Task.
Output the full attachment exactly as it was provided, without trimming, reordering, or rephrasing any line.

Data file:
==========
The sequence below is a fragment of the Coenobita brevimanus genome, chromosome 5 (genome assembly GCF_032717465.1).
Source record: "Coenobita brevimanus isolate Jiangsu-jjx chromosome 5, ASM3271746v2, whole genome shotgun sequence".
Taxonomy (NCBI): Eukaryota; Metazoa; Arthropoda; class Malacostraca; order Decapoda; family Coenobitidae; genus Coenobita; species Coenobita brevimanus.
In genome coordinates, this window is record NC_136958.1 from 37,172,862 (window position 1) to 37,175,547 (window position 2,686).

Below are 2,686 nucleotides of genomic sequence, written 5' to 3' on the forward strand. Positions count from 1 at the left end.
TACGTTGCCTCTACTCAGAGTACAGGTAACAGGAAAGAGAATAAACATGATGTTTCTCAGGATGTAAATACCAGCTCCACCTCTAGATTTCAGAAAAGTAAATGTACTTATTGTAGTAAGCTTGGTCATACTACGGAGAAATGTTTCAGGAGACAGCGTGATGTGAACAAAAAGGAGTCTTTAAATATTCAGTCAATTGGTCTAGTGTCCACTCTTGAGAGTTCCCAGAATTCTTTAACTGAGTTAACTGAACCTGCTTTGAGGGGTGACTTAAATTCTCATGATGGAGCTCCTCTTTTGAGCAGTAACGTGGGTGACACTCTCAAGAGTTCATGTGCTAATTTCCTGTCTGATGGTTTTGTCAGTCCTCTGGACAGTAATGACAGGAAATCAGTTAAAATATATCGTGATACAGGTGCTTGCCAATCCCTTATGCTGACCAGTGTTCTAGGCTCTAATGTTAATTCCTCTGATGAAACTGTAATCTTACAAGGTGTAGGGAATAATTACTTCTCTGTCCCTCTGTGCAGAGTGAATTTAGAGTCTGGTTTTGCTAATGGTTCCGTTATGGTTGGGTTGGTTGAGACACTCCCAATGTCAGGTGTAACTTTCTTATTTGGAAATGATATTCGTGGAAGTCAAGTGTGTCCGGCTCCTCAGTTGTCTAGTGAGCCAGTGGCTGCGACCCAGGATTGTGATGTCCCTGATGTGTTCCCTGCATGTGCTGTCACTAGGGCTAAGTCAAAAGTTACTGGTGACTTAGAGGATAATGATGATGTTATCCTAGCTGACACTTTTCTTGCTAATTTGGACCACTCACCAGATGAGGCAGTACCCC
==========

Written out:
The sequence below is a fragment of the Coenobita brevimanus genome, chromosome 5 (genome assembly GCF_032717465.1).
Source record: "Coenobita brevimanus isolate Jiangsu-jjx chromosome 5, ASM3271746v2, whole genome shotgun sequence".
Taxonomy (NCBI): Eukaryota; Metazoa; Arthropoda; class Malacostraca; order Decapoda; family Coenobitidae; genus Coenobita; species Coenobita brevimanus.
In genome coordinates, this window is record NC_136958.1 from 37,172,862 (window position 1) to 37,175,547 (window position 2,686).

Below are 2,686 nucleotides of genomic sequence, written 5' to 3' on the forward strand. Positions count from 1 at the left end.
TACGTTGCCTCTACTCAGAGTACAGGTAACAGGAAAGAGAATAAACATGATGTTTCTCAGGATGTAAATACCAGCTCCACCTCTAGATTTCAGAAAAGTAAATGTACTTATTGTAGTAAGCTTGGTCATACTACGGAGAAATGTTTCAGGAGACAGCGTGATGTGAACAAAAAGGAGTCTTTAAATATTCAGTCAATTGGTCTAGTGTCCACTCTTGAGAGTTCCCAGAATTCTTTAACTGAGTTAACTGAACCTGCTTTGAGGGGTGACTTAAATTCTCATGATGGAGCTCCTCTTTTGAGCAGTAACGTGGGTGACACTCTCAAGAGTTCATGTGCTAATTTCCTGTCTGATGGTTTTGTCAGTCCTCTGGACAGTAATGACAGGAAATCAGTTAAAATATATCGTGATACAGGTGCTTGCCAATCCCTTATGCTGACCAGTGTTCTAGGCTCTAATGTTAATTCCTCTGATGAAACTGTAATCTTACAAGGTGTAGGGAATAATTACTTCTCTGTCCCTCTGTGCAGAGTGAATTTAGAGTCTGGTTTTGCTAATGGTTCCGTTATGGTTGGGTTGGTTGAGACACTCCCAATGTCAGGTGTAACTTTCTTATTTGGAAATGATATTCGTGGAAGTCAAGTGTGTCCGGCTCCTCAGTTGTCTAGTGAGCCAGTGGCTGCGACCCAGGATTGTGATGTCCCTGATGTGTTCCCTGCATGTGCTGTCACTAGGGCTAAGTCAAAAGTTACTGGTGACTTAGAGGATAATGATGATGTTATCCTAGCTGACACTTTTCTTGCTAATTTGGACCACTCACCAGATGAGGCAGTACCCC